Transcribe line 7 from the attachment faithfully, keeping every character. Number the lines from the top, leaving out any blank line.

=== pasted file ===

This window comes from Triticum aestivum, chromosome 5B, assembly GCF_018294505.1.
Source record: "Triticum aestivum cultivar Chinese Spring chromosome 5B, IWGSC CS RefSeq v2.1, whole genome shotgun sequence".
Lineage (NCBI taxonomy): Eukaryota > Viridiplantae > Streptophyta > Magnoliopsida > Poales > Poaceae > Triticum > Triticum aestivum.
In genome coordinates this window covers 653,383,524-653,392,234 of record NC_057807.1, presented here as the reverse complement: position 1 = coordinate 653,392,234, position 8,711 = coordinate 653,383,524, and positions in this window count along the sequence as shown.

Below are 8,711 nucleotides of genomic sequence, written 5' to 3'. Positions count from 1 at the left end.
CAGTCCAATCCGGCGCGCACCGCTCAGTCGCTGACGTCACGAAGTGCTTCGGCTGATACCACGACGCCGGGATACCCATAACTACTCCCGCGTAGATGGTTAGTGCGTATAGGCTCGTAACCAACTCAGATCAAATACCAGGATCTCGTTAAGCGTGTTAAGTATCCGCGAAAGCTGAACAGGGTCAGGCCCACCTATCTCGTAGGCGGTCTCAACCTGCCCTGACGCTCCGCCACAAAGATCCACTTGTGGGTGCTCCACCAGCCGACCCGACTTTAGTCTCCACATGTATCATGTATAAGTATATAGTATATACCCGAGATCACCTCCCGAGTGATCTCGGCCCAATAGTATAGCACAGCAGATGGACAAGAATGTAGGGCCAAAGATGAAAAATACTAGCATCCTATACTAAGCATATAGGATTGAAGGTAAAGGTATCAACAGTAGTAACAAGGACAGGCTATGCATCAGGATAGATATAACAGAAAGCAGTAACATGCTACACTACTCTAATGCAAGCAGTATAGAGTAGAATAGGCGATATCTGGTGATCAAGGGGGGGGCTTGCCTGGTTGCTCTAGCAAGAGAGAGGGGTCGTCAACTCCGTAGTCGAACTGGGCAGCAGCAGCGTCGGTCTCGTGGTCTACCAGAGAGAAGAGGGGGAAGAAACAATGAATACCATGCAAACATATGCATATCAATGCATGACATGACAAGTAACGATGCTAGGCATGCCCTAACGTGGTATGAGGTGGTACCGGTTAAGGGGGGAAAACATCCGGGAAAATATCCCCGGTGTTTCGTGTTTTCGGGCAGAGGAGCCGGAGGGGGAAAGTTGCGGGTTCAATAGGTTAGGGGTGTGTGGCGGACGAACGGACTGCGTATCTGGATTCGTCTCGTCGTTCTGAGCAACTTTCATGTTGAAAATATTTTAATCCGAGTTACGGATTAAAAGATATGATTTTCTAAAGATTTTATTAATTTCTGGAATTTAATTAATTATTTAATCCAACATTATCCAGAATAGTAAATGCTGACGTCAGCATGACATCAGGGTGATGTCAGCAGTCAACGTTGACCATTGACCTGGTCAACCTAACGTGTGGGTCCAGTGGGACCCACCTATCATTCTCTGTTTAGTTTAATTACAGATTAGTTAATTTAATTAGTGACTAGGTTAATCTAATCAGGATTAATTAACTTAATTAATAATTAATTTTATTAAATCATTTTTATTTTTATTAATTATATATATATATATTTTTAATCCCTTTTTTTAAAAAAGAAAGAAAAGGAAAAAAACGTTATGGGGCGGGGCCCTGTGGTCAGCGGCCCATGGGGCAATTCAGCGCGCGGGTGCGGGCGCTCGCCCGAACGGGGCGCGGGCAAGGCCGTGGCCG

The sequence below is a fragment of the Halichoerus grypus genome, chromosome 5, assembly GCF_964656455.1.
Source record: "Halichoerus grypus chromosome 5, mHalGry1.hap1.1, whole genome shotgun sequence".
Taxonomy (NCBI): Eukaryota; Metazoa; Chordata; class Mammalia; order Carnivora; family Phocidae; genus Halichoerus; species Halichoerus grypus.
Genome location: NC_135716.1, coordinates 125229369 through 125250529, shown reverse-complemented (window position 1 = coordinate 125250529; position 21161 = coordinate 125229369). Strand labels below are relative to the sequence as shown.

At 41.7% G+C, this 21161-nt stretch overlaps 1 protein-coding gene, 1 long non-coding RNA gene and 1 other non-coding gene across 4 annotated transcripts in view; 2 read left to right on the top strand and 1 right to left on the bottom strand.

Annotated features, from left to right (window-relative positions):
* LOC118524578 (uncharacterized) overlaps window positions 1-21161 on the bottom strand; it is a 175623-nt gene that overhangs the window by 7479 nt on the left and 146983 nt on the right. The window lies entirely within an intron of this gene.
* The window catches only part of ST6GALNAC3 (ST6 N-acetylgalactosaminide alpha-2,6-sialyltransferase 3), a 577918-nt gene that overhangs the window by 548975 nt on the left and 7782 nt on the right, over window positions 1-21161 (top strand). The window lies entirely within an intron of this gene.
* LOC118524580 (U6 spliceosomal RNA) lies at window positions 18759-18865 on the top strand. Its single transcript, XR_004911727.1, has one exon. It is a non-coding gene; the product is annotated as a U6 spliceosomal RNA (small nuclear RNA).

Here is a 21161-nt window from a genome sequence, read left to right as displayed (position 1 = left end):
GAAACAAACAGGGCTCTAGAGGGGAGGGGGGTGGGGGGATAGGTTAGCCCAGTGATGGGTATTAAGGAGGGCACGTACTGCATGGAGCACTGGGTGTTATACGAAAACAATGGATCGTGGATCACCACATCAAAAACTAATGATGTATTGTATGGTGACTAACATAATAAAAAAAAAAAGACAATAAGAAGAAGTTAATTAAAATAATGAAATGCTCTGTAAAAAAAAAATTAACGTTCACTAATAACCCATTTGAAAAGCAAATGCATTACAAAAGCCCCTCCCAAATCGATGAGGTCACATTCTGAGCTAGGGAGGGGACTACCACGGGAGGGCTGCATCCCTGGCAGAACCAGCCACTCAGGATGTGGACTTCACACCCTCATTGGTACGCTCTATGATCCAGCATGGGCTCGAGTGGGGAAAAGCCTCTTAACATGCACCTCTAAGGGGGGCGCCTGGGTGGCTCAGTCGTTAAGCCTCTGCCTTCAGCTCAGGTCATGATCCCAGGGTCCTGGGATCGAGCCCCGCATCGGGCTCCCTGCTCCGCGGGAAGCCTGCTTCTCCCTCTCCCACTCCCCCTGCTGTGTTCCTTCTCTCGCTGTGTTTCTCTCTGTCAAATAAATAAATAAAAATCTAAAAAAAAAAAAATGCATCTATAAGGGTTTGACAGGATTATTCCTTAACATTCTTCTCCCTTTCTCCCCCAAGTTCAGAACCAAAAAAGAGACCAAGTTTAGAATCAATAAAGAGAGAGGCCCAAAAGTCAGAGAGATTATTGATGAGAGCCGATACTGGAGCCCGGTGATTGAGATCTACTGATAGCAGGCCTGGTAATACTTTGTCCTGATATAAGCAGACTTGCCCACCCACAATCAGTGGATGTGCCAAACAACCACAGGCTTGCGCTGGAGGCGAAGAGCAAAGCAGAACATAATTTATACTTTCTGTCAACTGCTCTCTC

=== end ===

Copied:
The sequence below is a fragment of the Halichoerus grypus genome, chromosome 5, assembly GCF_964656455.1.